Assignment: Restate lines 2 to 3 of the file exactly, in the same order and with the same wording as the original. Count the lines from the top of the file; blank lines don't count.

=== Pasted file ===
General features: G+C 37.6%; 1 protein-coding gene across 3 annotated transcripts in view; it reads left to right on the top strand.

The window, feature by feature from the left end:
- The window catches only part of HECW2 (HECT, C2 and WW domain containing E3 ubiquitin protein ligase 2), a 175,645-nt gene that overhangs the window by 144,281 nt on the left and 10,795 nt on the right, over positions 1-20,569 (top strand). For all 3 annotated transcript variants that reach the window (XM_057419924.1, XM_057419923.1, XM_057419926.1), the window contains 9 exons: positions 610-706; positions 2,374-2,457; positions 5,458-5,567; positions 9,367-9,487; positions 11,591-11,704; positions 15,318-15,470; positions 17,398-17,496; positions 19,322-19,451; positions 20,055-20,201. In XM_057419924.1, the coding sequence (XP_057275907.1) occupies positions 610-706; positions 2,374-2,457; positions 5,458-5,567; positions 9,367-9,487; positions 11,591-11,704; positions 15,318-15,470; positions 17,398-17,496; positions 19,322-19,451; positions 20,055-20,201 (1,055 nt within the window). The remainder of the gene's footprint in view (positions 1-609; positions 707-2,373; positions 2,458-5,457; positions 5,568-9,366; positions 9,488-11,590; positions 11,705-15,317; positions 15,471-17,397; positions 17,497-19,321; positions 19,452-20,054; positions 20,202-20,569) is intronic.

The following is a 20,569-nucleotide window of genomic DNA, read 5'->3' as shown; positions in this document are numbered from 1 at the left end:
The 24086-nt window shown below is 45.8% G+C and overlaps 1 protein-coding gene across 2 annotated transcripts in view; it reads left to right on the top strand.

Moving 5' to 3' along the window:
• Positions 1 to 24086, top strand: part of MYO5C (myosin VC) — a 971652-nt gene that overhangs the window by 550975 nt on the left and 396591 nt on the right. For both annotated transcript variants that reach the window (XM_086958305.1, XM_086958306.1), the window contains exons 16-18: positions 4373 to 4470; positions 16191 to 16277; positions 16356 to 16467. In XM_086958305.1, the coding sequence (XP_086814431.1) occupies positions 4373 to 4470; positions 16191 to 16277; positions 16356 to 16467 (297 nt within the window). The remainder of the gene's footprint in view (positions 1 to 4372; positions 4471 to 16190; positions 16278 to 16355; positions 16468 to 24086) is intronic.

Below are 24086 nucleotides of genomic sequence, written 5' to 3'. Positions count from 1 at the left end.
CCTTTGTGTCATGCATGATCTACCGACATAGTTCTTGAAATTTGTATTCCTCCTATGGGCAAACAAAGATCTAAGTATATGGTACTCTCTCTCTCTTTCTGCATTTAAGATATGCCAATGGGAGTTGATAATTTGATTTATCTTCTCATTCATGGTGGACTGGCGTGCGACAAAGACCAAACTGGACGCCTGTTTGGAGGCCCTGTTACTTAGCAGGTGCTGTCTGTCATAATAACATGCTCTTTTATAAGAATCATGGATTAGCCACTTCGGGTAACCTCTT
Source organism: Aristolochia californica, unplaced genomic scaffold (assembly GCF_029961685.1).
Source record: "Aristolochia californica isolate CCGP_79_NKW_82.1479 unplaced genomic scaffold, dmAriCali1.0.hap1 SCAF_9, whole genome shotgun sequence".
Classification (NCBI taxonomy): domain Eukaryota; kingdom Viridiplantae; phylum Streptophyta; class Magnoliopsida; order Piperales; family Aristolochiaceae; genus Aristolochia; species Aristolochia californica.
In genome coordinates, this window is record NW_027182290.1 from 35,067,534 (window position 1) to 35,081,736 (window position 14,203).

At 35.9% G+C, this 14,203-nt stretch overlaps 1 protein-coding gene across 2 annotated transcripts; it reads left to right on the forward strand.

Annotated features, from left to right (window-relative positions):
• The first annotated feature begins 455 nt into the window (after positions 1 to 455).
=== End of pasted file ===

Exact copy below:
The window, feature by feature from the left end:
- The window catches only part of HECW2 (HECT, C2 and WW domain containing E3 ubiquitin protein ligase 2), a 175,645-nt gene that overhangs the window by 144,281 nt on the left and 10,795 nt on the right, over positions 1-20,569 (top strand). For all 3 annotated transcript variants that reach the window (XM_057419924.1, XM_057419923.1, XM_057419926.1), the window contains 9 exons: positions 610-706; positions 2,374-2,457; positions 5,458-5,567; positions 9,367-9,487; positions 11,591-11,704; positions 15,318-15,470; positions 17,398-17,496; positions 19,322-19,451; positions 20,055-20,201. In XM_057419924.1, the coding sequence (XP_057275907.1) occupies positions 610-706; positions 2,374-2,457; positions 5,458-5,567; positions 9,367-9,487; positions 11,591-11,704; positions 15,318-15,470; positions 17,398-17,496; positions 19,322-19,451; positions 20,055-20,201 (1,055 nt within the window). The remainder of the gene's footprint in view (positions 1-609; positions 707-2,373; positions 2,458-5,457; positions 5,568-9,366; positions 9,488-11,590; positions 11,705-15,317; positions 15,471-17,397; positions 17,497-19,321; positions 19,452-20,054; positions 20,202-20,569) is intronic.